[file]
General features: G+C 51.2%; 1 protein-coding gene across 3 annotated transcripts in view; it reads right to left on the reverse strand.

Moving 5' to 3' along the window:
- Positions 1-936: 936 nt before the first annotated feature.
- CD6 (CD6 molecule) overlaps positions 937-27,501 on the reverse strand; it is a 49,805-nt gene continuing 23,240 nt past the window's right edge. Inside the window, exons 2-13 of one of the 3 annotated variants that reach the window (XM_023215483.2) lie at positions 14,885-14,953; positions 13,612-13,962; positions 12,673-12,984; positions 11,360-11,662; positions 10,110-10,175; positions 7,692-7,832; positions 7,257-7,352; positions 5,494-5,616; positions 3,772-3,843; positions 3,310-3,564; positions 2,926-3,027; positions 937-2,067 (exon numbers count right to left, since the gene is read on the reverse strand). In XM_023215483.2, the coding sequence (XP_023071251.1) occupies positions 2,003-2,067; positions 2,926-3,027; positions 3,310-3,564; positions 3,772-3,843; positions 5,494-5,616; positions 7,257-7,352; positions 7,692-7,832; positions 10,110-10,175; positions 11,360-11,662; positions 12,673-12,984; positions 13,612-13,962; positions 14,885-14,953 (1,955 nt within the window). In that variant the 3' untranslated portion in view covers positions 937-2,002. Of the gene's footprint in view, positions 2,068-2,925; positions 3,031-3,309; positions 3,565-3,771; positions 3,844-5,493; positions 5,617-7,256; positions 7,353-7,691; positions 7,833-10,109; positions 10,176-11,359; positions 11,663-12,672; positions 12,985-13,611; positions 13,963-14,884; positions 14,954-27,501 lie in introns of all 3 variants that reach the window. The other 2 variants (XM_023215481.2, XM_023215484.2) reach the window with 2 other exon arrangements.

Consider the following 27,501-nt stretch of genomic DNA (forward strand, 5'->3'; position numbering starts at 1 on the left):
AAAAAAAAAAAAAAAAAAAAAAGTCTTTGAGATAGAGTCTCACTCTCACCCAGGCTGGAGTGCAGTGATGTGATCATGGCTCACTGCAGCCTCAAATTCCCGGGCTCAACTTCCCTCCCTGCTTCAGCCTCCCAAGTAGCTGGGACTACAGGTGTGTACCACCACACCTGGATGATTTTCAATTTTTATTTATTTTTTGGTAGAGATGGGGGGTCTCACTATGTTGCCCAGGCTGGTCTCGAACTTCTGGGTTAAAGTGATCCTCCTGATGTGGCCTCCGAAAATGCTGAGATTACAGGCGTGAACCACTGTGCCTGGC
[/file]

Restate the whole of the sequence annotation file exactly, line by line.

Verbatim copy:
General features: G+C 51.2%; 1 protein-coding gene across 3 annotated transcripts in view; it reads right to left on the reverse strand.

Moving 5' to 3' along the window:
- Positions 1-936: 936 nt before the first annotated feature.
- CD6 (CD6 molecule) overlaps positions 937-27,501 on the reverse strand; it is a 49,805-nt gene continuing 23,240 nt past the window's right edge. Inside the window, exons 2-13 of one of the 3 annotated variants that reach the window (XM_023215483.2) lie at positions 14,885-14,953; positions 13,612-13,962; positions 12,673-12,984; positions 11,360-11,662; positions 10,110-10,175; positions 7,692-7,832; positions 7,257-7,352; positions 5,494-5,616; positions 3,772-3,843; positions 3,310-3,564; positions 2,926-3,027; positions 937-2,067 (exon numbers count right to left, since the gene is read on the reverse strand). In XM_023215483.2, the coding sequence (XP_023071251.1) occupies positions 2,003-2,067; positions 2,926-3,027; positions 3,310-3,564; positions 3,772-3,843; positions 5,494-5,616; positions 7,257-7,352; positions 7,692-7,832; positions 10,110-10,175; positions 11,360-11,662; positions 12,673-12,984; positions 13,612-13,962; positions 14,885-14,953 (1,955 nt within the window). In that variant the 3' untranslated portion in view covers positions 937-2,002. Of the gene's footprint in view, positions 2,068-2,925; positions 3,031-3,309; positions 3,565-3,771; positions 3,844-5,493; positions 5,617-7,256; positions 7,353-7,691; positions 7,833-10,109; positions 10,176-11,359; positions 11,663-12,672; positions 12,985-13,611; positions 13,963-14,884; positions 14,954-27,501 lie in introns of all 3 variants that reach the window. The other 2 variants (XM_023215481.2, XM_023215484.2) reach the window with 2 other exon arrangements.

Consider the following 27,501-nt stretch of genomic DNA (forward strand, 5'->3'; position numbering starts at 1 on the left):
AAAAAAAAAAAAAAAAAAAAAAGTCTTTGAGATAGAGTCTCACTCTCACCCAGGCTGGAGTGCAGTGATGTGATCATGGCTCACTGCAGCCTCAAATTCCCGGGCTCAACTTCCCTCCCTGCTTCAGCCTCCCAAGTAGCTGGGACTACAGGTGTGTACCACCACACCTGGATGATTTTCAATTTTTATTTATTTTTTGGTAGAGATGGGGGGTCTCACTATGTTGCCCAGGCTGGTCTCGAACTTCTGGGTTAAAGTGATCCTCCTGATGTGGCCTCCGAAAATGCTGAGATTACAGGCGTGAACCACTGTGCCTGGC